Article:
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    Gas Vans: The Becker-Rauff Letter

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    How do we know the gas vans existed and the Nazis used them to murder Jews?

    Holocaust deniers claim:

    If the Nazis used gas vans, we should expect some documents about them. There are no primary documents proving that gas vans were built or that the Nazis used them. Thus, the existence and use of the gas vans is mere “hearsay,” for which there is “little documentary evidence.”

    For example, Holocaust denier Santiago Alvarez[1] claims that the primary documents dealing with the construction and use of the gas vans are “ambiguous” and do not prove the gas vans ever existed.[2]

    The facts are:

    Primary documents about the design and use of the gas vans survived the war. These Nazi documents prove that gas vans were designed and constructed in Berlin in late 1941 and early 1942. The Nazis sent the gas vans to the Chelmno death camp and the Einsatzgruppen units in the occupied Soviet territories.

    Primary documents on the gas vans:

    There is an entire file of Nazi documents related to the gas vans, but the most important documents are two letters concerned with the construction and use of the vehicles.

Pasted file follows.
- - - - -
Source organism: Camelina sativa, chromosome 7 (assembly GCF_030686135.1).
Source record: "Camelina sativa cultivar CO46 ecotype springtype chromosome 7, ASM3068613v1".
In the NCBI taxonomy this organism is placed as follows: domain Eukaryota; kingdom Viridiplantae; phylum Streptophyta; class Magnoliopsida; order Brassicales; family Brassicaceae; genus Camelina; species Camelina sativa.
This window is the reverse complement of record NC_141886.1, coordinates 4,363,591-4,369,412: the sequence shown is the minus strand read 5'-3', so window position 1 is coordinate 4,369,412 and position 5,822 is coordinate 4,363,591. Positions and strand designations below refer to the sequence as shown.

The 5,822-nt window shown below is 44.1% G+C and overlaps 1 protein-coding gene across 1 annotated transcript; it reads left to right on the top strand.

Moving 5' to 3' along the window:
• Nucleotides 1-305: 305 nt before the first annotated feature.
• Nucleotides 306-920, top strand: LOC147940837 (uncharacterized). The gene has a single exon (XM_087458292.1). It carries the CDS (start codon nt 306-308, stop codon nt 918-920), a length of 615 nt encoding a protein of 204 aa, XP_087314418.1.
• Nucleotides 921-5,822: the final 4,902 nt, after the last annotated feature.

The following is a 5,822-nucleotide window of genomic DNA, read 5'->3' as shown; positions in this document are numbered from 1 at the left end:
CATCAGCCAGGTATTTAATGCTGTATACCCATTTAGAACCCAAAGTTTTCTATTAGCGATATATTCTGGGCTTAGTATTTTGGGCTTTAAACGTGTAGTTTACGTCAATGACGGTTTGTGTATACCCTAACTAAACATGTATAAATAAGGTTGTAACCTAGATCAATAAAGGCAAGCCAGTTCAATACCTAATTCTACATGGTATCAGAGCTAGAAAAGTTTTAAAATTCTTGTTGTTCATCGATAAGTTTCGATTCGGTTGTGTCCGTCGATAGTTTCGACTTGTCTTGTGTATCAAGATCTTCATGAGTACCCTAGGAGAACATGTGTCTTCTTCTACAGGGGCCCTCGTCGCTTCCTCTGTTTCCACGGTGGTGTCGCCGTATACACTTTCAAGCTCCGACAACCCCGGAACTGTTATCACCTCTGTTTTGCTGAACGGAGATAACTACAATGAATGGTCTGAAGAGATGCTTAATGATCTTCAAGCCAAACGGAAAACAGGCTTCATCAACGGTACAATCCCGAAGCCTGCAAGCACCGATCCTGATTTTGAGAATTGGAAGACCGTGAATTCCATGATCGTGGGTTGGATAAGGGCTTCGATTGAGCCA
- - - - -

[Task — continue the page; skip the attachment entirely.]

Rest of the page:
Letter dated May 16, 1942: Dr. August Becker to Walter Rauff

    Walter Rauff was responsible for the construction and deployment of the gas vans. Rauff, stationed in Berlin, sent August Becker to inspect the use of the gas vans in the East and report back to him. The letter is his report. In the letter, Becker complained about:

    The difficulties of operating gas vans in bad weather.

    Becker notes that the larger vans could not be used all the time because if “it has rained for instance for half an hour . . . it simply skids away. It can only be used in absolutely dry weather.” The problem was that the “place of execution” was usually 10 to 15 kilometers off the regular roads, so that “in damp or wet weather it is not accessible at all.” (emphasis by author)

    The difficulties of maintaining the gas vans under rough field conditions.

    Becker notes that the “rough terrain and indescribable road and highway conditions” in the occupied Soviet territories were causing the caulking and rivets in the air-tight cargo compartment to loosen. As a result of the leaks, the men in the field were complaining of headaches. In response, Becker noted his order, stating: “during the gassing all the men were to be kept as far away from the vans as possible, so they should not suffer damage to their health by any escaping gasses.” (emphasis by author)

    The lack of proper training and discipline by the drivers of the gas vans.

    Becker reported that the men in the field were not following orders properly: “The application of gas usually is not undertaken correctly. In order to come to an end as fast as possible, the driver presses the accelerator to the fullest extent. By doing that the persons to be executed suffer death from suffocation and not death by dozing off as was planned. My directions now have proved that by correct adjustment of the levers death comes faster and the prisoners fall asleep peacefully. Distorted faces and excretions, such as could be seen before, are no longer noticed.” (emphasis by author)

    Becker specifically says “places of execution,” “persons to be executed,” and “application of gas.” He notes that the leaks were affecting German drivers’ health and he offers recommendations so that “death comes faster” for their victims. It cannot be clearer—the Nazis used the gas vans to murder human beings.[3]